Dealing with Injustice

Read: 1 Peter 2:18-25

Because Christ also suffered for you . . . (v. 21)

Most of us can, if we are treated unjustly at work, look for another job, or, in the case of grave injustice, seek recourse from the courts. This is a luxury many people in our world do not experience. And almost everyone in Peter’s world could identify with injustice in their day-to-day life, with up to a third of the population living in some form of servitude or slavery. Many of the early believers came from this group.

How can believers endure when they suffer personal injustices? The question is just as relevant for us. We may not be “servants” in the sense of verse 18, but we know personal injustices from co-workers who treat us poorly, cliques at school that exclude, online conversations that turn argumentative against us, and the like. Just reading this might trigger a memory of personal injustice you experienced.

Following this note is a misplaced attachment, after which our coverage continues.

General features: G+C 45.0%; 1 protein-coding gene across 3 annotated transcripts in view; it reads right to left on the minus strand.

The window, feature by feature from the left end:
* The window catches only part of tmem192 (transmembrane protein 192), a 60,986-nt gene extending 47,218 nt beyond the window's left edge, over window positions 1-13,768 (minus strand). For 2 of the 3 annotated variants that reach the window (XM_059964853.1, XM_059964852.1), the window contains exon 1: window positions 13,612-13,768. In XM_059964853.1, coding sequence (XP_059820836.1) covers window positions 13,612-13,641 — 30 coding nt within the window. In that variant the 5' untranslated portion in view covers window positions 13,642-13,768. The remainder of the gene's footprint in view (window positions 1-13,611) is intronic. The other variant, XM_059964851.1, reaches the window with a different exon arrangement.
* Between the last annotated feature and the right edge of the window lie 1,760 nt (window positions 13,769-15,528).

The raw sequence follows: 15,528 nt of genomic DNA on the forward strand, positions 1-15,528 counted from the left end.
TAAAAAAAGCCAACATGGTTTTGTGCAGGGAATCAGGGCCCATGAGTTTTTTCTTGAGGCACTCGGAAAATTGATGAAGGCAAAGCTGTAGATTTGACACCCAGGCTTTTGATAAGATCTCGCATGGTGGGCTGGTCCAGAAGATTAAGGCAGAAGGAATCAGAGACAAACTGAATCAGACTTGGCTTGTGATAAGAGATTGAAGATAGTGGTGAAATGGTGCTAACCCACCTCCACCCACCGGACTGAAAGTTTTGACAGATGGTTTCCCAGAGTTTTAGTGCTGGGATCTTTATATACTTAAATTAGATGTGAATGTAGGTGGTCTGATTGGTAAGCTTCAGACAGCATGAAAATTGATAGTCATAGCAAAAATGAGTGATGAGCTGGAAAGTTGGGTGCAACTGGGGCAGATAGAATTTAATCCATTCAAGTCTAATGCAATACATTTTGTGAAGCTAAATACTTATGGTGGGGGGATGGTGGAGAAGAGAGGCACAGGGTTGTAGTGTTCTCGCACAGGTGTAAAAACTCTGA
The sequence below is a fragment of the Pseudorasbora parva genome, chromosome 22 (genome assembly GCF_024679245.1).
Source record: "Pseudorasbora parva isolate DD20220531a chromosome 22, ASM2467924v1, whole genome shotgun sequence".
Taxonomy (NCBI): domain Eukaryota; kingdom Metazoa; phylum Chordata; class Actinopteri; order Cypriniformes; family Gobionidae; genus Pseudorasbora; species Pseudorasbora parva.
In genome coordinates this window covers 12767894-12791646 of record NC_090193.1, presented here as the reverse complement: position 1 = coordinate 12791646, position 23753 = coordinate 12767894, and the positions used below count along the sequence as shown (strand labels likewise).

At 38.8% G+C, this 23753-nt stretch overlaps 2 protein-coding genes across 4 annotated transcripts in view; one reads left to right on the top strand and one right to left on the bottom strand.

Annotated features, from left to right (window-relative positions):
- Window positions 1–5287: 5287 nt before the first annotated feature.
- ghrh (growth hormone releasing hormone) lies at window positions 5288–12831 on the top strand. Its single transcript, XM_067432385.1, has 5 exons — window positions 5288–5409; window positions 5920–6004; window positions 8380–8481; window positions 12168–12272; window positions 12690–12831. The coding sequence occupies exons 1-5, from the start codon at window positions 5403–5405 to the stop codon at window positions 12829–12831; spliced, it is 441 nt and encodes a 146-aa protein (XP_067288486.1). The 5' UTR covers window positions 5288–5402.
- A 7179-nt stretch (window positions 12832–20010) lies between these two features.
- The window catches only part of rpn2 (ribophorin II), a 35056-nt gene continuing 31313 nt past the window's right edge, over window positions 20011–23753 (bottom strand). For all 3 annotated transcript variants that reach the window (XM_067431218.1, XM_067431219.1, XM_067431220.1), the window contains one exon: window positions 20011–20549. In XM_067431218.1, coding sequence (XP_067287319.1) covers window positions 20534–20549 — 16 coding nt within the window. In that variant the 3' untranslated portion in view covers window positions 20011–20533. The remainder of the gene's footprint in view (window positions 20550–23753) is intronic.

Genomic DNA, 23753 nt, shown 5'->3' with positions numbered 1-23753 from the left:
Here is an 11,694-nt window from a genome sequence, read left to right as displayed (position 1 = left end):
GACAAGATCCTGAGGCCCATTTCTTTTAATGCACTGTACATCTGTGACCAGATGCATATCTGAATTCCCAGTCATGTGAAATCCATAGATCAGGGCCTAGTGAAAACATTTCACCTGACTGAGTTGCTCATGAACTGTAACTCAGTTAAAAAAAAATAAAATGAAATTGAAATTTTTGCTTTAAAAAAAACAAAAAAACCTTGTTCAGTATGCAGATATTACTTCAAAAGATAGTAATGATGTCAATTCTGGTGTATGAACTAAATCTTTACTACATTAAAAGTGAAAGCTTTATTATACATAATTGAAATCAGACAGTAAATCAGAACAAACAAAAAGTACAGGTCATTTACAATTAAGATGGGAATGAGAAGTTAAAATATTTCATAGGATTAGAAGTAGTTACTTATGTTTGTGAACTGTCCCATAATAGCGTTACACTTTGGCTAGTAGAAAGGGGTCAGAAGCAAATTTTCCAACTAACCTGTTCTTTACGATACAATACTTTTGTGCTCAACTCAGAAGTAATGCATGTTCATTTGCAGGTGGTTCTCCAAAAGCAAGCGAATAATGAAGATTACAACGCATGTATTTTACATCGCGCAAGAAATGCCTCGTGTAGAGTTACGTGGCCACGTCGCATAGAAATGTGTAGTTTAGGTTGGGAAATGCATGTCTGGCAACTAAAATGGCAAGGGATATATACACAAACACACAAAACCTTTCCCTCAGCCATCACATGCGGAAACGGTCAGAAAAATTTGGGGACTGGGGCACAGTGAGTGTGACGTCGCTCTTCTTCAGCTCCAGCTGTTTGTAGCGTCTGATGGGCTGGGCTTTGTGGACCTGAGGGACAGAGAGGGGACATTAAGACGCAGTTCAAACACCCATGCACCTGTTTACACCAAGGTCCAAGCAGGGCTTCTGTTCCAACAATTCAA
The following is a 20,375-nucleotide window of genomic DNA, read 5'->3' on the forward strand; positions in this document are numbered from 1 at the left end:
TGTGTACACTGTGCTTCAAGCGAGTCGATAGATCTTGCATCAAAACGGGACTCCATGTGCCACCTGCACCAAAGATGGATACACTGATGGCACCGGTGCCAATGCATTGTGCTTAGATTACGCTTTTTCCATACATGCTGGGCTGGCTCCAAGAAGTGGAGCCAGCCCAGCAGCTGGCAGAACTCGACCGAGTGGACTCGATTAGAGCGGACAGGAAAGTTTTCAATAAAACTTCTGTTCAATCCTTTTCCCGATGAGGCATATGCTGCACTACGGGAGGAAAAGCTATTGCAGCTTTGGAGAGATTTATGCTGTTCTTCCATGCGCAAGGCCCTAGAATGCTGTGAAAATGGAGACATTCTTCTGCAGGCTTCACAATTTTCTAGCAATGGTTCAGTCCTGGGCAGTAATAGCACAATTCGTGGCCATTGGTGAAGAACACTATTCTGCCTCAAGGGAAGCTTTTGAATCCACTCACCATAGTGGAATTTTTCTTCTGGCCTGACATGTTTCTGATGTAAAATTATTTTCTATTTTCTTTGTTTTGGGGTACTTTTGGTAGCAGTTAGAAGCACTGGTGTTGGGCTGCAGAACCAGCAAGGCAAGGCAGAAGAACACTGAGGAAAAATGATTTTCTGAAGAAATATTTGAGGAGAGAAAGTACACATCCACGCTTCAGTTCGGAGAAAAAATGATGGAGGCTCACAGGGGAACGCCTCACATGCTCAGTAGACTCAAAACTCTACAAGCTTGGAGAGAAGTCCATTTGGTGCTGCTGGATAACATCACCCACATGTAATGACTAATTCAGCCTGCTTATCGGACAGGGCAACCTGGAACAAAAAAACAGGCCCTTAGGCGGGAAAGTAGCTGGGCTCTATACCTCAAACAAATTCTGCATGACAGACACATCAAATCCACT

In a world that seeks immediate recourse, 1 Peter 2 points to a higher calling. Jesus suffered the ultimate injustice (crucifixion) despite the ultimate good (sinlessness). He also suffered very personal “reviling” (v. 23) when the elders accused him, the guards pressed thorns on his brow, and passersby insulted him on the cross. He did not revile or seek recourse. Rather, “he himself bore our sins in his body” (v. 24). Christ’s suffering the gravest of injustices grants us courage to endure the personal injustices of everyday life. And such endurance is “a gracious thing in the sight of God” (v. 20). —Jon Opgenorth

As you pray, ask God to grant you grace to endure.

About the Author

jon opgenorth

Rev. Jon Opgenorth serves as president of Words of Hope. Previously, he served for 18 years as senior pastor at Trinity Reformed Church in Orange City, Iowa. In preparation for ministry, he received a BA in Religion from Northwestern College, and an MDiv from Fuller Theological Seminary.